The Trifecta Weekly Challenge is a lot more complicated (for ME anyway) than the abbreviated weekend version we played a few days ago. The difference is that I have more time and more words with which to work. The rules are pretty simple: All entries must be between 33 and 333 words. In addition, they must include the following word as defined by its third definition:
1: generally used, applied, or accepted
2: vernacular <the vulgar name of a plant>
* * * * * * * * * *
Hunger Games – The Prequel
I entered the square with my mother and sister, Prim. She was only 7 and, thanks to a mine explosion that claimed the lives of many, she would now grow up with little memory of the honorable man I knew as our father. The three of us stood there, paralyzed alongside the other families who had also lost a loved one.
I’ve never seen so many people at the Justice Building for anything other than the reaping. Now eleven, I shuddered, realizing that next year I would be eligible for this barbaric annual ritual. It was the Capitol’s way of keeping us, the inhabitants of Panem’s 12 districts, in our places since the bloody, failed attempt at an uprising seventy years earlier.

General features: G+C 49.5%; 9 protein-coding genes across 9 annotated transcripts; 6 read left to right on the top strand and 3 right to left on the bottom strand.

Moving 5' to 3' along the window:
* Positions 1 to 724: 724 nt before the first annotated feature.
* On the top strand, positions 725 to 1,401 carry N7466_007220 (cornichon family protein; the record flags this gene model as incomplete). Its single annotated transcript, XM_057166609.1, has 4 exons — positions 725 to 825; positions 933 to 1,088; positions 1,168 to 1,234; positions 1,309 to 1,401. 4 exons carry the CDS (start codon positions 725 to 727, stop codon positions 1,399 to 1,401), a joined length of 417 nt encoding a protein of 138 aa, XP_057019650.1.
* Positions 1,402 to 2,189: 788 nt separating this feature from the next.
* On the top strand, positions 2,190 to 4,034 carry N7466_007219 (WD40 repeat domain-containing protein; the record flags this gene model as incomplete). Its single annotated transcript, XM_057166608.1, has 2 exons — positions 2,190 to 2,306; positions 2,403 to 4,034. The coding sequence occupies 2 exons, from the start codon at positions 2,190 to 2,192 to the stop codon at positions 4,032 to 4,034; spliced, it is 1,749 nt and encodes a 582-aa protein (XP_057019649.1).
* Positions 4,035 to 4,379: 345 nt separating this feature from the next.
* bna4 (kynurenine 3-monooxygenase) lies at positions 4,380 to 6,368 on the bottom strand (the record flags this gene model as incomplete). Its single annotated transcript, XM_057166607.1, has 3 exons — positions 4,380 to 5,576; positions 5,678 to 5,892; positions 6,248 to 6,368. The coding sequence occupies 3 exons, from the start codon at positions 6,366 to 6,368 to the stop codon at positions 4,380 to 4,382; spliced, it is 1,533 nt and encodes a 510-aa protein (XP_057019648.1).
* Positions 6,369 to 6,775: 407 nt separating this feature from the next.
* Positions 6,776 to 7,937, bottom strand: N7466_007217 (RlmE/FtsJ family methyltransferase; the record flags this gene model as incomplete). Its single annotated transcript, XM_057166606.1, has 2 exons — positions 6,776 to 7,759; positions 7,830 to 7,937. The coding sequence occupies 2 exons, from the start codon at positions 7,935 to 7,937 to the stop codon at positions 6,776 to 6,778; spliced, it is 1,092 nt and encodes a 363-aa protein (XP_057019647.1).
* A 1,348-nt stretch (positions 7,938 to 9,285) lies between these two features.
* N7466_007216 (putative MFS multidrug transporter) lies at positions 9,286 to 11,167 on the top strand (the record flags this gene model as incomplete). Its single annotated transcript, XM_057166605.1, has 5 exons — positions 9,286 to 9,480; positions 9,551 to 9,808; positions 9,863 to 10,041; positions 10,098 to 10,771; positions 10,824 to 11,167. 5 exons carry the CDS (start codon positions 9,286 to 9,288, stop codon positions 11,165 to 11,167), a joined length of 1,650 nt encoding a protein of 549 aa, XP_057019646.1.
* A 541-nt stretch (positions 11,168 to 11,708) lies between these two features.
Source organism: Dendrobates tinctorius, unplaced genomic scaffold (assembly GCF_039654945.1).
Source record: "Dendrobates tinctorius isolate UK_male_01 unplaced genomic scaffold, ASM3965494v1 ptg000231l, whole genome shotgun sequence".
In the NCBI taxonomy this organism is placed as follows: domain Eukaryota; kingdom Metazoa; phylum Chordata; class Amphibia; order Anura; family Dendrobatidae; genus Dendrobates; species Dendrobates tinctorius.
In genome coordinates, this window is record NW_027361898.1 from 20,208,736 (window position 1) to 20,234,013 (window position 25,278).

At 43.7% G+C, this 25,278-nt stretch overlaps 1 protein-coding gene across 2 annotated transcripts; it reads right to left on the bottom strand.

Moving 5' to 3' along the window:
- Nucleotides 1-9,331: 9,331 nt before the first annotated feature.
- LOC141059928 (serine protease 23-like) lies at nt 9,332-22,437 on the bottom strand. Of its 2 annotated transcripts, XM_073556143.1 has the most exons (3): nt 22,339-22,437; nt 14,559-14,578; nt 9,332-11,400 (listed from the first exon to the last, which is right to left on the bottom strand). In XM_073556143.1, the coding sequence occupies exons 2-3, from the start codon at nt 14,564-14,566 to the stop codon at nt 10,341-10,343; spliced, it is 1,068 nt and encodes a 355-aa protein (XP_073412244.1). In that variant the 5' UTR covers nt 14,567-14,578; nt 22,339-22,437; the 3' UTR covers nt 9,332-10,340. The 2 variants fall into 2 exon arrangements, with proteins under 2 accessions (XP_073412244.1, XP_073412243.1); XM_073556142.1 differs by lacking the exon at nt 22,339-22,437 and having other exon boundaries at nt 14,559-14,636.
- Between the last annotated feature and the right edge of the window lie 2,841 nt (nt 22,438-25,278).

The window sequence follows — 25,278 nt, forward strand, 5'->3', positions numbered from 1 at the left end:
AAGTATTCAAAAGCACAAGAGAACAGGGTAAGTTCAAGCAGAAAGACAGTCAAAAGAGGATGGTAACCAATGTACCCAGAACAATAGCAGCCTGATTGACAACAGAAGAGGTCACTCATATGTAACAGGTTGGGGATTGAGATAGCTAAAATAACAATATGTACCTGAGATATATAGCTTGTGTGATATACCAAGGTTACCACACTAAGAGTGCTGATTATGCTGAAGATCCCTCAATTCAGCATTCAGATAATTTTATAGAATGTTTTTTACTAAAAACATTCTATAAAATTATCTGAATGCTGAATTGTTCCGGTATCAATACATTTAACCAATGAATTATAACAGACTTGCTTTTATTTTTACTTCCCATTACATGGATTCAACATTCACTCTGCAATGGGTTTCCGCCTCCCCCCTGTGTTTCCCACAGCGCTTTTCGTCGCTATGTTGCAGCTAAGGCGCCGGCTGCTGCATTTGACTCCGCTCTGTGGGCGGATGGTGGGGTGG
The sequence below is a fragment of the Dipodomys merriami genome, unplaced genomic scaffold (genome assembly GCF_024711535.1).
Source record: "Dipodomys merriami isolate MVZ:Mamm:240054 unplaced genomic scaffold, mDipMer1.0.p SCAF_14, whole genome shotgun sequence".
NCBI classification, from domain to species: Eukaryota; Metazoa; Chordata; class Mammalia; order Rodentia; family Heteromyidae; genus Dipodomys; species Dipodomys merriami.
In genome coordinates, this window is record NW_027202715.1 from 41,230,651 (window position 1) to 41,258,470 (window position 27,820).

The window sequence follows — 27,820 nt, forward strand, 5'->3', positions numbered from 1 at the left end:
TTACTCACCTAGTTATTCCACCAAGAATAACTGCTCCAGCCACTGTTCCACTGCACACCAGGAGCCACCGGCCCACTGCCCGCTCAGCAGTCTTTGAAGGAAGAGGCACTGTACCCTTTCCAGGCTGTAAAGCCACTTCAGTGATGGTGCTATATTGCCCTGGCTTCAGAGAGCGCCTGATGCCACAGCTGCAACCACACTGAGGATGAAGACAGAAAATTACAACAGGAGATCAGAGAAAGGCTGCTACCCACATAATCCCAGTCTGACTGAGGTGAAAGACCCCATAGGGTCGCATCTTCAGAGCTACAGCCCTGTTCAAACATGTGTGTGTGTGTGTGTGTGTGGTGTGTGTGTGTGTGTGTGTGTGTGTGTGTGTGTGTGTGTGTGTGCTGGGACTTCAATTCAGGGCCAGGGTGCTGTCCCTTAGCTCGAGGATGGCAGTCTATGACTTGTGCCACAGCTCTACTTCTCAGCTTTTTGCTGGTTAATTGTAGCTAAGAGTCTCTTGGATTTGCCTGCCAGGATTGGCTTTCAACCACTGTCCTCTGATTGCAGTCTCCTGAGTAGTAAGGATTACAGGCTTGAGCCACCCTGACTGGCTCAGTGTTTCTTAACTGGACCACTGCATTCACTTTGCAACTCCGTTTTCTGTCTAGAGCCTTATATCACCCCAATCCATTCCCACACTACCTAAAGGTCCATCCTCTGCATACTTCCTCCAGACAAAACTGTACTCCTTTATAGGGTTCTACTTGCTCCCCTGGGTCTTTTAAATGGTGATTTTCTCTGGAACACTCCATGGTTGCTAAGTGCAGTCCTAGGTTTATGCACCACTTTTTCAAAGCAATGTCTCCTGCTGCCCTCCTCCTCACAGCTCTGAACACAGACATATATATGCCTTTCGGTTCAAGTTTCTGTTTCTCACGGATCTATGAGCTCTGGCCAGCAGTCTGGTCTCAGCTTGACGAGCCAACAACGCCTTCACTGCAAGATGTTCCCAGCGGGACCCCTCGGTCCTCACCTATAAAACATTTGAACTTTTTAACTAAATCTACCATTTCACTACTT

I swallowed hard, tasting bile in my throat. I knew my name would be in that glass bowl, along with all other 12 to 18 year olds in District 12. We would file in, be herded by age and wait, breathlessly, as a girl’s then a boy’s name was selected, sentencing them to an almost certain death at the hands of another child.
Effie Trinket was the Capitol’s representative for District 12. As long as I can remember, I’ve watched her bony hand pluck name after name out of that infamous bowl. But today she was here for a different reason. Today, she was here, along with a paltry showing of other heartless Capitol representatives, to bid farewell to the victims.
I could feel her staring me down, searching for any sign of weakness at my father’s death. Those from the Capitol have always been fascinated by our emotions, as they were reprogrammed years ago to have them deleted from their consciousness. As such, they perceived our displays as common, vulgar even, and found it mesmerizing whenever this imperfection was exhibited publicly.
But I wouldn’t give Effie the satisfaction today. I stared at her with the same steely eyes that I knew she would reflect back at me if my name was ever pulled from that bowl.